When Anwyn heard her best friend cursing over a letter from home, she thought it would be nice to give her a hand. A quick trip to a new country to protect Iola from an unwelcome marriage would be a chance to have fun while doing a good deed.
But the trip revealed plots against the Dana that Anwyn could never have anticipated. The simple trip became a complicated political trial that threatened not just the family’s fortunes but Anwyn’s safety as well. Stopping the Delbhana’s plot might be the hardest thing Anwyn had ever done but failure wasn’t an option.
Storm over Archaelaos is an epic coming of age fantasy set on the matriarchal world of Muirin. People of all ages will enjoy this thrilling adventure.
Storm Over Archaelaos
By Meyari McFarland
Dorcia Decharas was every bit as difficult as Aravel and Iola had said. Anwyn sat on one of the big couches in the great room, watching as Dorcia fussed at everyone and everything. Aravel had insisted on wrapping Anwyn up in a blanket, not that Anwyn objected all that hard.
The hurricane overhead was like an animal trying to tear its way into the house. Gusts rattled the shutters every few moments. She could hear the roof creaking and groaning in time with the wind. Worse still, the wind had torn the roof up. Buckets sat in several places, catching the steady drip of water. Given how hard it was raining outside Anwyn was surprised that the entire house wasn’t wet. Everything smelled damp even if it wasn’t wet to the touch.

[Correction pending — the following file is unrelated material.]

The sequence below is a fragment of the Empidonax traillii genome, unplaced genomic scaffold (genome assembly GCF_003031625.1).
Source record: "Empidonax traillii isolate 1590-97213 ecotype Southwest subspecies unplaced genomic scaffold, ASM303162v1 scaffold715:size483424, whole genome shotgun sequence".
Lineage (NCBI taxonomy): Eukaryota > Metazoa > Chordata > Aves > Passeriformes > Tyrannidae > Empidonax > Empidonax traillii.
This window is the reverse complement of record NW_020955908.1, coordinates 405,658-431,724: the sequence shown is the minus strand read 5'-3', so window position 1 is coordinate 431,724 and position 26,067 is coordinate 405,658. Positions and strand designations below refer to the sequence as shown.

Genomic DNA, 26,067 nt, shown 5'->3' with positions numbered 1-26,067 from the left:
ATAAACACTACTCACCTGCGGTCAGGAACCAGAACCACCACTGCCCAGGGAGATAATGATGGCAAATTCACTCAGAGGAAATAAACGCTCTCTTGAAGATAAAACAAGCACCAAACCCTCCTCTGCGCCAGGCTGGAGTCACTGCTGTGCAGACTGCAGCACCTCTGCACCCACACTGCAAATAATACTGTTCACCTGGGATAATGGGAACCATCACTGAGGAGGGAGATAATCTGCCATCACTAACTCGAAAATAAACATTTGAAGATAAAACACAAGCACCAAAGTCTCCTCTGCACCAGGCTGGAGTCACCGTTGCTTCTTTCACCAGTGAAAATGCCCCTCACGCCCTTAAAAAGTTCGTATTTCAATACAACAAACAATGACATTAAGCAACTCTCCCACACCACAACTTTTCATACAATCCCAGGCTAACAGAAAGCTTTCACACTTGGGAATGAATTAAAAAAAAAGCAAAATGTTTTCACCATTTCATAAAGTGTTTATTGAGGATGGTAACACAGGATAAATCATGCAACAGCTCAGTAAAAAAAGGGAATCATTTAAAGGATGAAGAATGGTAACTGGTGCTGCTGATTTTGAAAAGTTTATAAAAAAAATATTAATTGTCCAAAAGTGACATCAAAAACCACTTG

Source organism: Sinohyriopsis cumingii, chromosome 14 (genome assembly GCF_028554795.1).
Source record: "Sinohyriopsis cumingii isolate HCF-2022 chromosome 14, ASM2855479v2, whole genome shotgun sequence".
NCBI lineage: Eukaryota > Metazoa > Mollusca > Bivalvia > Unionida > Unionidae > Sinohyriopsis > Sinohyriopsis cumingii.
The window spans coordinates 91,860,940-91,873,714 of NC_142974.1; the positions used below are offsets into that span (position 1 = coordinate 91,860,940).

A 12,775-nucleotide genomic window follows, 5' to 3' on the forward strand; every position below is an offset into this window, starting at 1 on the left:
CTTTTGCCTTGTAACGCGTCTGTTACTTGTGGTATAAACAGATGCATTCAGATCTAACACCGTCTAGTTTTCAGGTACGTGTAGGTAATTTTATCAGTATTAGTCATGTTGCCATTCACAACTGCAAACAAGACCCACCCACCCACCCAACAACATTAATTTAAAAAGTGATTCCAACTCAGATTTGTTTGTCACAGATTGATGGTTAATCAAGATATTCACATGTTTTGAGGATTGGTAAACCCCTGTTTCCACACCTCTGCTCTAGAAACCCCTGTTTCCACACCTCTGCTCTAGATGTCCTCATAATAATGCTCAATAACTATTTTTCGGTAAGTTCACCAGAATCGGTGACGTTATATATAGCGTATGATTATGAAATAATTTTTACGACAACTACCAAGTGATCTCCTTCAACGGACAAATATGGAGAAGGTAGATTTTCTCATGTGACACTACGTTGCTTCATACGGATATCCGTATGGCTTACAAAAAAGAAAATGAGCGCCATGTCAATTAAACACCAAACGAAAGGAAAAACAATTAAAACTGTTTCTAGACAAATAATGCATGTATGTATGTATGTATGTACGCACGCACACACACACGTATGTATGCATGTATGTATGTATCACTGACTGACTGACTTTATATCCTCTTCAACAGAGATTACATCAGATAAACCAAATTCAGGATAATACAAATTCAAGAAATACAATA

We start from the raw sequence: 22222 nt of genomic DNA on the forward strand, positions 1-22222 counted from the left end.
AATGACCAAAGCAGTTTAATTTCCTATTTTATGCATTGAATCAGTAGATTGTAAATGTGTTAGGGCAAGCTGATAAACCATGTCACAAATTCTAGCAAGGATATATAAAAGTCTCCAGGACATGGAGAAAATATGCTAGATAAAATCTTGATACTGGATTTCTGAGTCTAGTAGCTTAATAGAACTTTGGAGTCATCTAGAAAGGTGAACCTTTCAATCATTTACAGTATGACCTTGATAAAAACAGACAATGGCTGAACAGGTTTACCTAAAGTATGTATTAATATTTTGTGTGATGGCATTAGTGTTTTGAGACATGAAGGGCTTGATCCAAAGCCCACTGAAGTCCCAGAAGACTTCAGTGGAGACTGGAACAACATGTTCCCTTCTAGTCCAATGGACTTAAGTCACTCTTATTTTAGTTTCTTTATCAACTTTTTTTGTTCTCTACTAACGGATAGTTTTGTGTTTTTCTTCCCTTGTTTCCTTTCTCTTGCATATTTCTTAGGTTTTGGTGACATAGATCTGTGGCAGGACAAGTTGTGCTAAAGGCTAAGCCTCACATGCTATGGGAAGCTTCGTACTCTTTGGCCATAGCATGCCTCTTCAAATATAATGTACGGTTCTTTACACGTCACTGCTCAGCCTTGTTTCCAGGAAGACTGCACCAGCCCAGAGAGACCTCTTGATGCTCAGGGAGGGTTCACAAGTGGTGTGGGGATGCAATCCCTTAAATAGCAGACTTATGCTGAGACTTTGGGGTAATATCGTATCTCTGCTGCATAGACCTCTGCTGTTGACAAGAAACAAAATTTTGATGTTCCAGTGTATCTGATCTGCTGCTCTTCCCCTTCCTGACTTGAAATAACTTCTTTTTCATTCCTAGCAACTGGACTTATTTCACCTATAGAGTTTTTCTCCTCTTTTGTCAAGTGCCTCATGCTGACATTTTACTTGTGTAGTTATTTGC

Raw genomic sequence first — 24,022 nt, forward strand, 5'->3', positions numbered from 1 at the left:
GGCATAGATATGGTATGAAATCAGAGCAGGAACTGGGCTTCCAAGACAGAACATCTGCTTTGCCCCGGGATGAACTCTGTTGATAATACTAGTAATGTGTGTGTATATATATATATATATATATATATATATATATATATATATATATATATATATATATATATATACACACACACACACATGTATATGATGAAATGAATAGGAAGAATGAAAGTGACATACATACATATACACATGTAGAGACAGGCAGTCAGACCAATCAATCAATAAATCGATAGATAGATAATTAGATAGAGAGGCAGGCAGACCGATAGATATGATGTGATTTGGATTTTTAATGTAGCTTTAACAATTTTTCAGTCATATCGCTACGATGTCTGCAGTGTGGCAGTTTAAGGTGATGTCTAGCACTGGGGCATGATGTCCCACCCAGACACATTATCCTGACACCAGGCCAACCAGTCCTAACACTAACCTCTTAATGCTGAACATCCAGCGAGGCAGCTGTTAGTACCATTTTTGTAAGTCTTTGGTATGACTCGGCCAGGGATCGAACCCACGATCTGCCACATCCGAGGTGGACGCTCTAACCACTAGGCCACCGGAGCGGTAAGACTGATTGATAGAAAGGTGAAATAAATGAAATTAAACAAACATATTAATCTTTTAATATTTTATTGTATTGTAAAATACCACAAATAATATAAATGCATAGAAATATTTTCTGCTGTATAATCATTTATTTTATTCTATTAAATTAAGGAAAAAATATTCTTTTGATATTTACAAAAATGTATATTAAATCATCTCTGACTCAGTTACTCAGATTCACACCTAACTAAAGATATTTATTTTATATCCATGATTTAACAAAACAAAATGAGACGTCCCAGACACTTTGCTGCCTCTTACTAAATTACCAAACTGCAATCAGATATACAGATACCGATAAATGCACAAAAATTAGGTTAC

Through it all, Dorcia fussed at them all. It was strangely like watching Caddie when he was in one of his really bad moods. She snapped at everyone whether they were interacting with her or not, glared constantly and obviously didn’t approve of anything that happened around her. She was wrapped up in a big shawl rather than a blanket. If Anwyn wasn’t sure that Dorcia would insist that her blanket was somehow polluted, she would have given it to Dorcia.
The only real differences between Caddie and Dorcia were her painful coughs and the fact that she was a plump woman rather than a skinny boy. It was odd enough that Anwyn alternated between amused and annoyed. The eye of the storm had passed over them while Anwyn slept. Fortunately, Philotheos’ house was high enough on the hill and tucked deep enough into the hillside that they weren’t too affected by the storm despite the leaks and creaking.
“So do we know how the port is doing?” Anwyn asked Philotheos, grateful that his whole family understood Aingealese. It was so much easier than struggling with her poor Archaelaosian.
“That’s not something that a young girl should ask about,” Dorcia snapped before Philotheos could open his mouth.
“Yes, it is,” Anwyn said, raising her chin to stare at Dorcia. “I’m not staying on this island. I want to know if the Little Bird will be able to get into port or if we’ll have to take long boats out to her when it’s time to go.”
Dorcia glared back. “You should let your brother worry about that. Girls don’t concern themselves with such things.”
Anwyn couldn’t help but laugh at that. Dorcia gasped. For the first time since Anwyn had gotten up, color came to Dorcia’s cheek. It was a splotchy flush but at least she wasn’t so pale. Her illness might not be as serious as she’d pretended in the letter to Iola but it was fairly bad.
“Really?” Anwyn chuckled. “Oh my. You’ve really got things backwards. Aravel’s the one who lives a female life. I’m a sailor and a brawler. Treat me like a boy and you’ve got it straight.”
“That’s obscene!” Dorcia squawked.